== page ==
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The Trump administration scoffed at China’s claim that it doesn’t offer any specific subsidies for steel companies, according to a document published by the World Trade Organization April 23.
Specifically, the U.S. asked China to explain how it’s possible for the government not to offer any subsidies to steel companies when the companies themselves said they receive “hundreds” of government subsidies in their annual reports.
The U.S. urged China to be more transparent about its subsidy reports—which each WTO member must submit on an annual basis, as required by the WTO Subsidies and Countervailing Measures agreement.
The U.S. previously alleged that Beijing offers more than 150 subsidy programs to Chinese steel companies such as the Wuhan Iron & Steel Corp., Hesteel Group Co. Ltd., and Angang Steel Co. Ltd.
Last year Trump administration officials said Beijing’s government subsidies bolstered Chinese steel production capacity by more than 160 percent since 2009 and have contributed to global overcapacity in the steel sector.
Trump has taken a hard-line approach to China’s overcapacity in steel production and launched 25 percent tariffs on steel products that the administration said China is exporting at unfairly low prices.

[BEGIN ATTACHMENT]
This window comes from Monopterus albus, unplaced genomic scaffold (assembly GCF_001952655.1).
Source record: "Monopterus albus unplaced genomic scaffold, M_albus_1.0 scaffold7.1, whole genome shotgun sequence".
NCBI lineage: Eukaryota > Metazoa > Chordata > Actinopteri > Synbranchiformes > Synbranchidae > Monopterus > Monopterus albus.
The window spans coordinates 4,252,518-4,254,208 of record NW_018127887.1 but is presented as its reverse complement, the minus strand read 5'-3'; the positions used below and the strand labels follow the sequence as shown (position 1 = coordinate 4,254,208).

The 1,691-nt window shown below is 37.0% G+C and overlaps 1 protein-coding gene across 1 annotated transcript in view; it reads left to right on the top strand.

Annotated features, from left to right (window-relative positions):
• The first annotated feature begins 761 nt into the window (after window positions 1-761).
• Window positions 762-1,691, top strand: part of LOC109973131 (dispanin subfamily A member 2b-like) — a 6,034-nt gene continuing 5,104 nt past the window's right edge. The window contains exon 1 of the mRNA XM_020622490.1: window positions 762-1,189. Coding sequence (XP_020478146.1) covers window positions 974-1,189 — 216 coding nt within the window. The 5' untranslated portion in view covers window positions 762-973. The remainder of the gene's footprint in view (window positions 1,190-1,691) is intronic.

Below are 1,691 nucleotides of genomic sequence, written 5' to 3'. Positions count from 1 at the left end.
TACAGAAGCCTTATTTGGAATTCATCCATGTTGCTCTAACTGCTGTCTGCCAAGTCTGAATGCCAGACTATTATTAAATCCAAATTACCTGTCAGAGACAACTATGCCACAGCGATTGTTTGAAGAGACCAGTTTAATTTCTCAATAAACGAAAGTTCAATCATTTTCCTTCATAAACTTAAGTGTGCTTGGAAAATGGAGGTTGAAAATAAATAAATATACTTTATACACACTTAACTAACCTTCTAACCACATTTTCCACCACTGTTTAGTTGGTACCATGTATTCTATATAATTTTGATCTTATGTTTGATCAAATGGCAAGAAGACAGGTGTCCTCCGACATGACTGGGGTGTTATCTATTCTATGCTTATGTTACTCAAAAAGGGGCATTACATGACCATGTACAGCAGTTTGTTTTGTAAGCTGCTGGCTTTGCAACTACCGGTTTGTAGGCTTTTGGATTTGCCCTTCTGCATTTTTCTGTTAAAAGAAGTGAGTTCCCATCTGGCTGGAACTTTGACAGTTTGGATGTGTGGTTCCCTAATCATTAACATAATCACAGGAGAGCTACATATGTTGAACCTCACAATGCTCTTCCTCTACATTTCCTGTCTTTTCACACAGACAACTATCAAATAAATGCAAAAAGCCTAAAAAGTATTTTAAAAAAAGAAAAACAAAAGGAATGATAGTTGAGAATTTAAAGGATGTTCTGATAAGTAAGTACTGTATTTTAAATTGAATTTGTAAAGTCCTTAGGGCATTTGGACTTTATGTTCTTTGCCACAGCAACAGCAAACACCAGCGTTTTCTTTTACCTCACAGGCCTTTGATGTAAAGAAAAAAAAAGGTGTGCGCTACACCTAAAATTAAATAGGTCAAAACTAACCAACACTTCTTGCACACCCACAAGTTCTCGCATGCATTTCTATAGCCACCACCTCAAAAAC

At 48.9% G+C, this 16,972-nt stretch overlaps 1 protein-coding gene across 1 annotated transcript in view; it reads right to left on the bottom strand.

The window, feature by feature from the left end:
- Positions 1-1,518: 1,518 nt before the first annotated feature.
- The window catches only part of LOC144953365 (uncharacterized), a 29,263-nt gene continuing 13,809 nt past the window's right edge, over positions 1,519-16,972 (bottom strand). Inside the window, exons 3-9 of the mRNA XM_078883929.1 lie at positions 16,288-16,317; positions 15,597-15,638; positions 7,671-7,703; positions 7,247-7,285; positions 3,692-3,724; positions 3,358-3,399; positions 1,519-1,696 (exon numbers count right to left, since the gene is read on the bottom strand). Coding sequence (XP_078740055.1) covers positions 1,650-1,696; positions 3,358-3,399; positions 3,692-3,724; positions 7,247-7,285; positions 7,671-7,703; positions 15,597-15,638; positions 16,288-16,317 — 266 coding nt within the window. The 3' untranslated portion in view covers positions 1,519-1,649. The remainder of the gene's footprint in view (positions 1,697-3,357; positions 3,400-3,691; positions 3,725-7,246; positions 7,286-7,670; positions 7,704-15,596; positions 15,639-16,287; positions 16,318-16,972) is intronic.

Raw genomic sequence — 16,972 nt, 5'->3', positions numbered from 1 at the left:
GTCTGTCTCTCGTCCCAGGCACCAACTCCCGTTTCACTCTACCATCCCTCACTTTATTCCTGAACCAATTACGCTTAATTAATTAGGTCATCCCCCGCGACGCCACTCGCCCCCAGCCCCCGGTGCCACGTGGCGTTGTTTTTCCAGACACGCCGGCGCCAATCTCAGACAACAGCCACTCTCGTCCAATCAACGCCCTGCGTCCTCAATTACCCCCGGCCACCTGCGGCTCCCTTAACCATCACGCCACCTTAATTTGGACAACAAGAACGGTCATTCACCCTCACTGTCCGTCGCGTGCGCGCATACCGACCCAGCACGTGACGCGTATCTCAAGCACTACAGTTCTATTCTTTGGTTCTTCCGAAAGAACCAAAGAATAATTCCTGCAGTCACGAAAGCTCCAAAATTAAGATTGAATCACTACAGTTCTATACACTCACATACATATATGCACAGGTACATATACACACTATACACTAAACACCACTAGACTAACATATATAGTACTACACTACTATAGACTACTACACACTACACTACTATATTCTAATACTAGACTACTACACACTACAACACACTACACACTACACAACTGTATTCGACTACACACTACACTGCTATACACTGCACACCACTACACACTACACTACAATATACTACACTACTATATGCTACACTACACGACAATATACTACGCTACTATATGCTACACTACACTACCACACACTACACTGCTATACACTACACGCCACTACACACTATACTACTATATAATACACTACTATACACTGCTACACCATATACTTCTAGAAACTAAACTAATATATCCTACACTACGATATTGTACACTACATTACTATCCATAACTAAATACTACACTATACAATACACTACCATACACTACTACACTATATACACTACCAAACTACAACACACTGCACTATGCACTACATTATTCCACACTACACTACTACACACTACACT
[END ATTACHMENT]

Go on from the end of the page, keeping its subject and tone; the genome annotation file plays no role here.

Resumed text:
Despite being a WTO member for more than 15 years, China has only submitted one complete report that includes its central and sub-central subsidy data, the U.S. said.
The U.S. also criticized China’s latest report for omitting complete information about the extent to which the country’s sub-central entities offer subsidies to Chinese farmers and manufacturers.
Washington noted that only 20 of China’s 32 sub-central entities are included in the country’s most recent report to the WTO Committee on Subsidies and Countervailing Measures.
“The United States considers this to be inadequate given the prevalence of subsidy programs administered by sub-central authorities, as well as a history of prohibited subsidies being provided by sub-central entities,” the filing said.
The U.S. also asked why China hasn’t submitted any information about its wild capture fishery subsidy programs, which are mostly allocated at the sub-central level, the U.S. filing said.
The question is relevant to the ongoing WTO negotiations to prohibit fishery subsidies that contribute to overcapacity and overfishing, as well as to ban subsidies that contribute to illegal, unreported, and unregulated fishing.
The U.S. also asked why China didn’t notify nearly 80 subsidy measures related to government funding for China’s Incentive Fund for “Famous-Brand Products,” which provides grants, loans, and other incentives for certain Chinese products.
In 2010, China ended dozens of subsides previously offered by its “Famous Export Brand and World Top Brand” programs after the U.S. filed a WTO dispute case that alleged its subsidies violated international trade rules.
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